Comment Was this review helpful to you? Yes No Sending feedback...
Thank you for your feedback. If this review is inappropriate, please let us know.
Sorry, we failed to record your vote. Please try again
3 of 3 people found the following review helpful By Kent Erickson on July 18, 2001
Format: Paperback
Dr. Danto has provided a nicely balanced, well-written overview of the fundamental concepts of Philosophy. This volume offers rich historical context by comparing and contrasting familiar views of both the ancients and contemporary thinkers while incorporating Danto's own perspective. This book is enjoyable to read and accessible to most anyone.
Comment Was this review helpful to you? Yes No Sending feedback...
Thank you for your feedback. If this review is inappropriate, please let us know.
Sorry, we failed to record your vote. Please try again
1 of 1 people found the following review helpful By A Customer on November 21, 2003
Format: Paperback
Connections to the World is an elegantly written, non-technical survey of basic issues in metaphysics and epistemology. The discussion of modern debates is woven into the broader history of philosophy and culture, giving the book a scope and appeal that extends beyond standard classroom philosophy. If the narrative doesn't hold the reader's interest at all points, or if it seems like "much ado about nothing," it's the fault of philosophy, not the author. However, the reader should be warned that the book is too advanced for most high school students or college freshmen. The ideal reader is someone who has already taken a few philosophy courses and is now interested in stepping back to get a "big picture" view of the discipline. Beginners would be better off with a book like Thomas Nagel's excellent (five stars!) What Does It All Mean?
Comment Was this review helpful to you? Yes No Sending feedback...
Thank you for your feedback. If this review is inappropriate, please let us know.
Sorry, we failed to record your vote. Please try again
1 of 1 people found the following review helpful By bronx book nerd VINE VOICE on October 19, 2013
Format: Hardcover
Arthur Danto's book is not only a high-level overview of the major concepts of philosophy, but also a serious internal reflection of philosophy itself. Danto covers the usual basics - Plato's cavemen thinking that shadows are reality; Descartes disruption of classical philosophy with his challenge of epistemology; Hume's challenge to the belief in cause and effect. Danto treats each subject at a level above the usual summary as he links in beautiful prose the various concepts and philosophical epochs and protagonists. His skillful use of metaphor is at times poetic, and the reader feels as if he is reading something other than an overview of philosophy, but rather literature of the highest order. Alas, this never seems to last in any philosophy book, as eventually the difficult topics can bring even the best writing to a grinding halt, and this does happen in sufficient length here to make the reader wish for a college introductory textbook. Nevertheless, the book is filled with eye opening insights. For me, there were three major revelations: 1) that unlike science, typically, each new finding in philosophy is a refutation of everything that went on before, so that somehow all the greats that preceded somehow missed some kernel of truth that basically puts their thought in the dustbin; 2) that to answer one question in philosophy is to answer every question in philosophy, as all necessarily hangs together; 3)Danto also provides a sort of confession for the profession: almost all philosophical epidemiological systems have little if any impact on how anyone lives their lives: whether one is a rationalist, an idealist, an empiricist or a "cist" of any other kind, the garbage still smells, you wake up in the morning with blurry eyes, etc. It is almost an admission that this type of thinking is pointless. I don't know that I agree with him as I think pragmatism would suggest otherwise, but I am not sure.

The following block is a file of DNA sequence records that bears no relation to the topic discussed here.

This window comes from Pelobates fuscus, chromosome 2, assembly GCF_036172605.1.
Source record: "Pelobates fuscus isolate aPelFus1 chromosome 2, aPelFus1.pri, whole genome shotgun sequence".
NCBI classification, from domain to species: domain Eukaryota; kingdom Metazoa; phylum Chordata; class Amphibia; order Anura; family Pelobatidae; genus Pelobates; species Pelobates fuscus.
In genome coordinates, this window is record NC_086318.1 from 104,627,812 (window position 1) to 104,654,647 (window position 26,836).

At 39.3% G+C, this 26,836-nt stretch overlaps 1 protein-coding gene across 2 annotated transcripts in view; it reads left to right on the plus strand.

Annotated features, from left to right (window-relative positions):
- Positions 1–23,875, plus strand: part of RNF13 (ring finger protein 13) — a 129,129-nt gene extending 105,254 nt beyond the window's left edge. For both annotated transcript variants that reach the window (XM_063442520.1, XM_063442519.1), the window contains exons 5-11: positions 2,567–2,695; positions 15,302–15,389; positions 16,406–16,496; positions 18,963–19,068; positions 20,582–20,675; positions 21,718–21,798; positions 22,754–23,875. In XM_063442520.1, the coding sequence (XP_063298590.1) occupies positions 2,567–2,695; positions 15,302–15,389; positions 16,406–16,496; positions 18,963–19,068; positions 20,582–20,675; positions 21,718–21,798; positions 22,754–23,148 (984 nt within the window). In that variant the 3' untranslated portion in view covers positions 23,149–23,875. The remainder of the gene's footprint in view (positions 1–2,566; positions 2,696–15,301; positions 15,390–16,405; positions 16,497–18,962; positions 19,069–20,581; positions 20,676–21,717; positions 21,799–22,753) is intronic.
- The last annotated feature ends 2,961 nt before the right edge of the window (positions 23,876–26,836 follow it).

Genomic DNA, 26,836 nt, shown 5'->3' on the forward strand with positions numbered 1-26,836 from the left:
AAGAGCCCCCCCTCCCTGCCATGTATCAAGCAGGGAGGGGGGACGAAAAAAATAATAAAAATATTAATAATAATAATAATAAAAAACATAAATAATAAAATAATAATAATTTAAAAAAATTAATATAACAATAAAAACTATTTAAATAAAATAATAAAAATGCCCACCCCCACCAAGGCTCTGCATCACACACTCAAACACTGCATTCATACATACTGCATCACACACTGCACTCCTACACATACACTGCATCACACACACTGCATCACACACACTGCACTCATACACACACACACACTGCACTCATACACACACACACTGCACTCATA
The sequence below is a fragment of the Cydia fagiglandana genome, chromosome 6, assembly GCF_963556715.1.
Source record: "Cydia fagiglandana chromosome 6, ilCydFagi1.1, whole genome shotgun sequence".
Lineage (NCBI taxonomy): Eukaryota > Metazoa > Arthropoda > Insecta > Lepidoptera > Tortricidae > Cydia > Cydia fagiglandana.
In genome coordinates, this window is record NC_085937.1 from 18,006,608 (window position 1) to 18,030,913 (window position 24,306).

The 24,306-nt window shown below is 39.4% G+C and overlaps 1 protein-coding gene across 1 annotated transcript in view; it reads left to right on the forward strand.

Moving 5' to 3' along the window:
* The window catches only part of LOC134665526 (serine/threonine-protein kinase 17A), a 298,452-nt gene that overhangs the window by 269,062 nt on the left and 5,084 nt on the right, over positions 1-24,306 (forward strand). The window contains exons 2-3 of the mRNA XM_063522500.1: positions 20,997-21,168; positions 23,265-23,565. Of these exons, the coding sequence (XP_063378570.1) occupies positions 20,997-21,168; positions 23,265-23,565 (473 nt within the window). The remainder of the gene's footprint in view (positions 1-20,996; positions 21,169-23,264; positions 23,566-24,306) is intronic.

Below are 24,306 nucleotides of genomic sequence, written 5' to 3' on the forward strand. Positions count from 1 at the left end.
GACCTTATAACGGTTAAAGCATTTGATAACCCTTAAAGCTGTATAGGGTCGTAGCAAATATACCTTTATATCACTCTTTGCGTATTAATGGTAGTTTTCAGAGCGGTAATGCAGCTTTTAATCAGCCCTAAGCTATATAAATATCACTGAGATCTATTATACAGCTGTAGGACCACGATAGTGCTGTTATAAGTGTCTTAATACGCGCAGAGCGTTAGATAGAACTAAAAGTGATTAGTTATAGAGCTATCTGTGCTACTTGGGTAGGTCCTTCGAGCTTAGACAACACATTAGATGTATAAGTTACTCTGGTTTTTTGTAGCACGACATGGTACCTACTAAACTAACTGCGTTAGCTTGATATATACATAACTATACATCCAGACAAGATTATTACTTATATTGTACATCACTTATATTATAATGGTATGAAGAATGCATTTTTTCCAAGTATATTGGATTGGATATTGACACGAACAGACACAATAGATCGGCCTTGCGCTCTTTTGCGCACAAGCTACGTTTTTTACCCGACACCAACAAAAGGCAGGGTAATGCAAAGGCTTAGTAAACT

Comment Was this review helpful to you? Yes No Sending feedback...
Thank you for your feedback. If this review is inappropriate, please let us know.
Sorry, we failed to record your vote. Please try again
1 of 1 people found the following review helpful By Ronald on December 24, 2010
Format: Paperback Verified Purchase
This an excellent review of most of the major areas of philosophical contoversy and debate. it is very readable, but it does require some understanding of philosophy. I checked the book out of the library, and after reading it I bought a copy for reference and review. Highly recommended for anyone with an interest in philosophy. I'm looking forward to reading more of Danto's books.
Comment Was this review helpful to you? Yes No Sending feedback...
Thank you for your feedback. If this review is inappropriate, please let us know.
Sorry, we failed to record your vote. Please try again

What Other Items Do Customers Buy After Viewing This Item?